Boston College history majors hoping to take summer school elective courses, either at BC or elsewhere, must first seek approval from the Director of Undergraduate Studies. When you meet with the Director of Undergraduate Studies, bring with you the catalog description of the course(s) you want to take. If you are planning to take a summer school course away from BC, it must be at a four-year college or university. You should expect to get elective (not upper-division) credit for summer school courses. American History surveys are usually accepted in place of HIST 2401-2402, and it is possible to take courses for non-Western credit, as long as the course's non-Western content is clear from the course description.
Keep in mind, history majors must take at least 6 of the 10 courses required for the major at BC during the regular academic year.
Anyone desiring to take a History Core course in summer school must see the Core Moderator.
Students intending to study abroad should remember that at least 6 of the 10 courses required for the major must be taken at BC during the regular academic year.
The Study and Writing of History is a course required for all history majors and open only to history majors. Ideally it is taken during the Sophomore year. Taught in sections of 13-15 students, this course serves as an introduction to history as an intellectual discipline. It is a three-credit course, where you will have the opportunity to do history for the first time. The course is demanding, requiring a significant commitment of time and energy. But the result is gratifying. You will research and write a major paper based on primary source research.
The course is designed to create a common understanding of historical method among our majors. After taking it, they should understand from practical experience:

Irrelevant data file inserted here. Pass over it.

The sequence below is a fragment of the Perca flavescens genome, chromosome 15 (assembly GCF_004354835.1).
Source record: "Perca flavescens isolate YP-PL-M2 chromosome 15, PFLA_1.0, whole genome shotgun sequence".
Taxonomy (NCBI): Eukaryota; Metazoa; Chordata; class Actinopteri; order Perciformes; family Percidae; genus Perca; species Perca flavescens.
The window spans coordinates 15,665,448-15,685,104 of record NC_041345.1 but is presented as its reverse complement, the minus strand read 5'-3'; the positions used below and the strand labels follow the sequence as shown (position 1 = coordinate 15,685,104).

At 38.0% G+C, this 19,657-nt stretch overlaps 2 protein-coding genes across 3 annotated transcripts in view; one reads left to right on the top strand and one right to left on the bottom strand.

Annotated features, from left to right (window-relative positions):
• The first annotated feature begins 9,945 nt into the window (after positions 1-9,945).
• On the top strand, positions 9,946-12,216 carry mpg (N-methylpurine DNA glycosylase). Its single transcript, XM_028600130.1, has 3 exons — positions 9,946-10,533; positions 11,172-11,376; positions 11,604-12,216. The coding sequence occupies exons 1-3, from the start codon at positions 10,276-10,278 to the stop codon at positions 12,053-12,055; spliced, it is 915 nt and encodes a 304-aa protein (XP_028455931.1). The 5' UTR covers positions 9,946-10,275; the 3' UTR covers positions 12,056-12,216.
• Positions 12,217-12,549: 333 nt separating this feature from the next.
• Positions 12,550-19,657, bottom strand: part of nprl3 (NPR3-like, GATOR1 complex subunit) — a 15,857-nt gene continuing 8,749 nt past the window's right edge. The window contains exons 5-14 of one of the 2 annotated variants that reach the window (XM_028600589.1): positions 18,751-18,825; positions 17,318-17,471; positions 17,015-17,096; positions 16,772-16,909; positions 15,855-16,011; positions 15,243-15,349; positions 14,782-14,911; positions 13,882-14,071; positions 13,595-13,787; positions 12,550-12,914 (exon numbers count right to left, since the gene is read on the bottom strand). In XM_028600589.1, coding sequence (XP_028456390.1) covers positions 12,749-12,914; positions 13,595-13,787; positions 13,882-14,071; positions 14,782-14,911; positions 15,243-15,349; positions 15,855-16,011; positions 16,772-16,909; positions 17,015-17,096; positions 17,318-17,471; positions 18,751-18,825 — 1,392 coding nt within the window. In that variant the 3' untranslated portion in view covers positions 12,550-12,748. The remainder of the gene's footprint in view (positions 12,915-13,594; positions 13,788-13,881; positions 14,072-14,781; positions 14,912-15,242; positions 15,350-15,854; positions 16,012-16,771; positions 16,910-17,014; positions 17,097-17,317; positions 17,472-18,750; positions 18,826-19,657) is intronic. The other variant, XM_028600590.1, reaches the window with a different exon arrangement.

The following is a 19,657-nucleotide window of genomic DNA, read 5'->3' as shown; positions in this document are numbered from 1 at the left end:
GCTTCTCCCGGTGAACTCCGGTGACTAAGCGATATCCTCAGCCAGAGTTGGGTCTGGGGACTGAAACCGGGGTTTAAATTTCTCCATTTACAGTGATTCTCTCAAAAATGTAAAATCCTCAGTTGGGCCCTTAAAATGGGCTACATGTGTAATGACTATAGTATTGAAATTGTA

- the difference between primary and secondary literature;
- how to find and evaluate primary sources;
- how to interpret and synthesize the many different works they read;
- how to generate a question to guide their research;
- how to refine the question as they learn more;
- how to compose an argument and organize a paper; and
- how to revise their work in response to the questions and criticism of other readers.
After taking the class, our students should know what historical scholarship is.
Because of the small class size, the students experience a great deal of interaction with their fellow students and, in particular, with their instructor, with whom they normally meet individually several times during the semester in addition to class meetings.
Guidelines require at least 30 pages of written work for the course, including a historiographical writing assignment and a major (normally 25-page) research paper submitted in both draft and revised forms.
Each section of The Study and Writing of History addresses these general historiographical concerns while focusing on a specific topic.
The department houses a chapter of Phi Alpha Theta, the national history honor society. Admission is open to all students who meet the basic criteria for admission: an overall B+ average (3.33) and a 3.5 average in history with at least four courses completed.
Each year, the faculty moderator of the Phi Alpha Theta chapter reviews the transcripts of junior and senior majors and invites students who qualify to join the society. There is a small admission charge, payable to the national organization. The Boston College chapter holds an annual induction ceremony for new members and elects officers who collaborate with the faculty moderator to organize various other activities. The chapter also confers an annual award for excellence in teaching to a member of the history faculty.
Sometimes students' transcripts fail to reflect their eligibility for Phi Alpha Theta (for example, because foreign study has temporarily given them an incomplete transcript), so seniors interested in joining might wish to contact the moderator by November 1.